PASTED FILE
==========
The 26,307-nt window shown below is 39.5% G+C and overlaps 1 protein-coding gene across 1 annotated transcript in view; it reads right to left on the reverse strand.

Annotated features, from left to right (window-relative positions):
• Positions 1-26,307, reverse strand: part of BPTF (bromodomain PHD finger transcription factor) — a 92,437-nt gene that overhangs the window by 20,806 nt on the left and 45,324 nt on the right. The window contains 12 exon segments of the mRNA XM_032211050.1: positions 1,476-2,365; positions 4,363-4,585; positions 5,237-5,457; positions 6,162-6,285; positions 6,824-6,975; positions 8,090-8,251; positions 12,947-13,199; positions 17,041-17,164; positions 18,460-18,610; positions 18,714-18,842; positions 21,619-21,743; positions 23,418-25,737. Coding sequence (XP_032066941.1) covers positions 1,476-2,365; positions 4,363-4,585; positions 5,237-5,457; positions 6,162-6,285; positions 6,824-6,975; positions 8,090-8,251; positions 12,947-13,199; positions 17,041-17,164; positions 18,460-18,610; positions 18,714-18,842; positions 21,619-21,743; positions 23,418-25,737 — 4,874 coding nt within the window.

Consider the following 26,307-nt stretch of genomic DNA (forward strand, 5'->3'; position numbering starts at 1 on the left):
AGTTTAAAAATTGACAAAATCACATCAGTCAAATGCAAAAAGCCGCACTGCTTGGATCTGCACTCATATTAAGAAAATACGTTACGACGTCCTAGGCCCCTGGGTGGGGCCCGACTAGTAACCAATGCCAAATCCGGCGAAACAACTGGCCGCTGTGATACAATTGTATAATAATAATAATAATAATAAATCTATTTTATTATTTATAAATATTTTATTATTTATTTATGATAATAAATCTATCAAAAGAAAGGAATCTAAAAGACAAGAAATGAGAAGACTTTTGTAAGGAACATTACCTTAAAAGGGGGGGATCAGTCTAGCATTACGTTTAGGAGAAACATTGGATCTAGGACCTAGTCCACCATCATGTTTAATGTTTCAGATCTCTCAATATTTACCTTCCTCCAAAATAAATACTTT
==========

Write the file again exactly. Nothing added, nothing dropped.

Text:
The 26,307-nt window shown below is 39.5% G+C and overlaps 1 protein-coding gene across 1 annotated transcript in view; it reads right to left on the reverse strand.

Annotated features, from left to right (window-relative positions):
• Positions 1-26,307, reverse strand: part of BPTF (bromodomain PHD finger transcription factor) — a 92,437-nt gene that overhangs the window by 20,806 nt on the left and 45,324 nt on the right. The window contains 12 exon segments of the mRNA XM_032211050.1: positions 1,476-2,365; positions 4,363-4,585; positions 5,237-5,457; positions 6,162-6,285; positions 6,824-6,975; positions 8,090-8,251; positions 12,947-13,199; positions 17,041-17,164; positions 18,460-18,610; positions 18,714-18,842; positions 21,619-21,743; positions 23,418-25,737. Coding sequence (XP_032066941.1) covers positions 1,476-2,365; positions 4,363-4,585; positions 5,237-5,457; positions 6,162-6,285; positions 6,824-6,975; positions 8,090-8,251; positions 12,947-13,199; positions 17,041-17,164; positions 18,460-18,610; positions 18,714-18,842; positions 21,619-21,743; positions 23,418-25,737 — 4,874 coding nt within the window.

Consider the following 26,307-nt stretch of genomic DNA (forward strand, 5'->3'; position numbering starts at 1 on the left):
AGTTTAAAAATTGACAAAATCACATCAGTCAAATGCAAAAAGCCGCACTGCTTGGATCTGCACTCATATTAAGAAAATACGTTACGACGTCCTAGGCCCCTGGGTGGGGCCCGACTAGTAACCAATGCCAAATCCGGCGAAACAACTGGCCGCTGTGATACAATTGTATAATAATAATAATAATAATAAATCTATTTTATTATTTATAAATATTTTATTATTTATTTATGATAATAAATCTATCAAAAGAAAGGAATCTAAAAGACAAGAAATGAGAAGACTTTTGTAAGGAACATTACCTTAAAAGGGGGGGATCAGTCTAGCATTACGTTTAGGAGAAACATTGGATCTAGGACCTAGTCCACCATCATGTTTAATGTTTCAGATCTCTCAATATTTACCTTCCTCCAAAATAAATACTTT